Due to be released February 2016
Due to be released February 2016
Season 4 currently airing. Season 5 due Autumn 2016.
Season 4 currently airing, season 5 due Autumn 2016.

As comic readers, fans pick and choose the series they read, drop them as the quality declines then pick them up again if the title secures a noted creative team. But fans are less likely to do that with a TV show, we tend to watch the first half-dozen episodes before sticking with a series or dropping it. Shows like Arrow or Agents of S.H.I.E.L.D. tend to require more commitment, due to their seasons being 22 episodes, than Agent Carter or Daredevil which tend to be referred to as ‘event series’ due to their season lengths being anywhere between 8 and 13 episodes. Animation tends to be a little easier to digest, they don’t really require the same level of commitment as a live action show. Whilst they may have an over arcing plot line, they are far easier to dip in and out of than live action shows and at about 22 minutes in length they also don’t require the same amount of time commitment. 22 episodes of Arrow are going to require about 17 hours of your time to watch the entire season where as 22 episodes of Ninja Turtles are only going to eat up about 8 hours of your free time.

But making some rough estimates and assuming that all the shows currently airing, that haven’t been renewed for what will become the 2016/17 television season, are renewed, along with the animation series, the animated features and the feature films will require about 10 days commitment from each viewer should they chose to watch every comic related show and film that will be released in 2016. Thats a lot of time to give up and that doesn’t even take into account someone watching any other number of films, shows, podcasts or even listening to music. Factor in LIFE and work and suddenly your free time becomes a lot more precious.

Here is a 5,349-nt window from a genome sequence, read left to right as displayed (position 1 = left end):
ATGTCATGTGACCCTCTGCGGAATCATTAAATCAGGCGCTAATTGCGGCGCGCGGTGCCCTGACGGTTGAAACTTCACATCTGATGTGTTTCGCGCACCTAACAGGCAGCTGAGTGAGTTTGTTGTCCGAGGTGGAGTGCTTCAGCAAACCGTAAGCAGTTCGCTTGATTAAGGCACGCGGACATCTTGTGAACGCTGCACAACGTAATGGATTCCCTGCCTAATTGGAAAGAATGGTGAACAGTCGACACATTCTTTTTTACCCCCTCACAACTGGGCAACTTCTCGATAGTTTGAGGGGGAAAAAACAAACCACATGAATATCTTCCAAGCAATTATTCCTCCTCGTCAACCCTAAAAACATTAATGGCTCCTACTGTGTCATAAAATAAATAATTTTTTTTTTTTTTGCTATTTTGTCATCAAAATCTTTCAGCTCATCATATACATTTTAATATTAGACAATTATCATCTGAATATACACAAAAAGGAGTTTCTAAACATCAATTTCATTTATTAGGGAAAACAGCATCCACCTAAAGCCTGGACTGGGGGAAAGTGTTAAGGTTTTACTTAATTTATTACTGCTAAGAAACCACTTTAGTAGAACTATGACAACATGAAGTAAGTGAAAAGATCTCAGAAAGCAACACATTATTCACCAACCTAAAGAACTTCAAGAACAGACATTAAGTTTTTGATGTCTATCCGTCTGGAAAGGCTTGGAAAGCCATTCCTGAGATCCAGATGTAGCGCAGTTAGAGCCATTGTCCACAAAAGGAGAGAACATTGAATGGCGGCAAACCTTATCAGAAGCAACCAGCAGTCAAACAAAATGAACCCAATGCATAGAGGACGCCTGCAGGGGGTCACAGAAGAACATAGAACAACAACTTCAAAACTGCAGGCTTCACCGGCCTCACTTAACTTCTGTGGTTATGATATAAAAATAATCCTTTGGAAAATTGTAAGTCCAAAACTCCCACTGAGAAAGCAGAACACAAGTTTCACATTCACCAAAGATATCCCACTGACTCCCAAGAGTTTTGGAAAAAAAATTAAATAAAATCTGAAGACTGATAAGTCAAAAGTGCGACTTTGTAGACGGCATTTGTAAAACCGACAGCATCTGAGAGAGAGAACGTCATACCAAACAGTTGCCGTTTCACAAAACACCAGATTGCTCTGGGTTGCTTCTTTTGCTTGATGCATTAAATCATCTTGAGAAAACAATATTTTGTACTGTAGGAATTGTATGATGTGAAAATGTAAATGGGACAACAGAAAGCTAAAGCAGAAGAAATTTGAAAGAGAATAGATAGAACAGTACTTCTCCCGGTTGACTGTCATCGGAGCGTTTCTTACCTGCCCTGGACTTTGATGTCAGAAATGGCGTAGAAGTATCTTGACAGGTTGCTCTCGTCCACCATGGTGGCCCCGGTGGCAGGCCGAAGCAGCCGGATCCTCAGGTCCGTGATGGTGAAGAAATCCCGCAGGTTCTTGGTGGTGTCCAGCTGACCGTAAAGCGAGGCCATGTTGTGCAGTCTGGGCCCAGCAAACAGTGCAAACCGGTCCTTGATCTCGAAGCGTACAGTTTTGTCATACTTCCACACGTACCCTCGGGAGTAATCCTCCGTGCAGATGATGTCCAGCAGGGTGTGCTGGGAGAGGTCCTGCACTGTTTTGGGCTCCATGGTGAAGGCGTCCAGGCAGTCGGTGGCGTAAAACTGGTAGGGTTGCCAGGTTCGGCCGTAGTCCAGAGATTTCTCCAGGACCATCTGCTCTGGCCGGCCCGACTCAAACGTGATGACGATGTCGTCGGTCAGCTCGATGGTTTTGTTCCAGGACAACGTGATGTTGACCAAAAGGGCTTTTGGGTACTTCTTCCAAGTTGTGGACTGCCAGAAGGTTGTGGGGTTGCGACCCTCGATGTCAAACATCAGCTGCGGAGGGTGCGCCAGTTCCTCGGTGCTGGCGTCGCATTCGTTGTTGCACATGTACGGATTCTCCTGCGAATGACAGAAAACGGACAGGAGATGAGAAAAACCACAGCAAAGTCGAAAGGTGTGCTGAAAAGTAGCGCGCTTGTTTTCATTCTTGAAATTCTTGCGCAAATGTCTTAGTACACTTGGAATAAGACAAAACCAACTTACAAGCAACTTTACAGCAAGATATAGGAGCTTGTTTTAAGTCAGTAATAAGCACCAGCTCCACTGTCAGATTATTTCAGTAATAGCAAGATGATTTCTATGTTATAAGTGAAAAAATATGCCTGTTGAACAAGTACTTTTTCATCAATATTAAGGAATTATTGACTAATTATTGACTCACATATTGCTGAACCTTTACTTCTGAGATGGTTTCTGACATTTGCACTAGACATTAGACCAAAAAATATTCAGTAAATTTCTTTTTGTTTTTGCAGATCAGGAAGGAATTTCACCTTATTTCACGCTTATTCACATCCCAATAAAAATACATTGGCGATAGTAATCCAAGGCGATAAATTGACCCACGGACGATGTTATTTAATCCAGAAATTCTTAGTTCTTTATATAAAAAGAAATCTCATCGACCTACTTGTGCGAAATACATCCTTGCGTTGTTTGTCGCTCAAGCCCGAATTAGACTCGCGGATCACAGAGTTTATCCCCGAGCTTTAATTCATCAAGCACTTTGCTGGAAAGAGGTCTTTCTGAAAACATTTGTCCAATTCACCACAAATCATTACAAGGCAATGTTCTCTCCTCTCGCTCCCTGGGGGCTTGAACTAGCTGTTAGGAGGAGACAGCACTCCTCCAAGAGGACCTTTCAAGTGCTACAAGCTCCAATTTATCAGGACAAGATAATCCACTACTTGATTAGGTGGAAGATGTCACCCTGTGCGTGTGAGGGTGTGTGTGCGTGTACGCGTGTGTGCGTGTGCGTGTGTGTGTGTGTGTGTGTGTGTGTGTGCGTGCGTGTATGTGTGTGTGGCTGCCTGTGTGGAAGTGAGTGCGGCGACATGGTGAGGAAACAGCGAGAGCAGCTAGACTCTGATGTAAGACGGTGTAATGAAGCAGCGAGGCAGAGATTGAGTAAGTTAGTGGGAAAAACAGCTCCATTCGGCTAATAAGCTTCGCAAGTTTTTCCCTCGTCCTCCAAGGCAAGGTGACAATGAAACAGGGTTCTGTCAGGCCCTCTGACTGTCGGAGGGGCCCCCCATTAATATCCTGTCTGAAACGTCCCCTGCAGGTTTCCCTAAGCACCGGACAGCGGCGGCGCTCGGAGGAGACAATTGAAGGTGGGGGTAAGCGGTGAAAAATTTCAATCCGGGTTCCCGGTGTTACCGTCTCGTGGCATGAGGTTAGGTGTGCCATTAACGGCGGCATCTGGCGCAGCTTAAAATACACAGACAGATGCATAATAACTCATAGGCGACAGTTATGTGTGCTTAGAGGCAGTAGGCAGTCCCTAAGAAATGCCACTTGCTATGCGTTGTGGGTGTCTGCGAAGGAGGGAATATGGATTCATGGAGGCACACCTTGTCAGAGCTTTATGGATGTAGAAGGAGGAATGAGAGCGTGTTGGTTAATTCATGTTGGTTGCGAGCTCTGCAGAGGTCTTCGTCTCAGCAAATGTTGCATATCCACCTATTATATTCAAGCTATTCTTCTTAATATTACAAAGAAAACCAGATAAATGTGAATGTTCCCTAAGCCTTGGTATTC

In Conclusion

It is inevitable that viewer fatigue will begin to set in soon, if not amongst fanboys and the diehards then eventually amongst the casual viewer, the people that helped push Avengers: Age Of Ultron past $1 Billion at the box office. It’s not much of a leap to assume that most cinema goers couldn’t careless about Agents of S.H.I.E.L.D. or Daredevil and how they expand the MCU or how they potentially impact upon future films in the franchise, if at all. Warner Bros. and DC have a lot riding upon the success of Batman Vs Superman and sooner or later one of the Marvel films is going to tank heavily at the Box Office and regardless of how many comic book films that either have a release date on the calendar or are in development studio bosses will soon begin pulling the plugs once the bubble bursts. This could prove costly however for the studios, many actors especially with the Marvel films have multiple film deals in place and others could have ‘pay or play’ contracts in place that could cost the studios millions regardless of if the films get made or not.

Between 2016 and 2020 there are potentially 50+ feature films either, due to be released, in development or in production related to comic book material. Sooner or later these films could collapse under the weight of their own expectation or the general public will just loose interest leaving the die hards with unanswered plot threads and more questions than answers.

A similar fate could also befall any number of the TV shows currently airing or due to air. Constantine was sadly left with unanswered questions just as it started to get really interesting, and many of the shows currently airing could end on cliffhangers. Not every show will get a ten year run like Smallville most will likely make it to a 3rd or 4th season before viewing figures drop off and the axe falls.

This may well be the golden age of comic book adaptations so perhaps we should make the most of it whilst we still can, though that doesn’t mean we should blindly watch everything just because its from DC or Marvel but sooner or later the bubble will burst.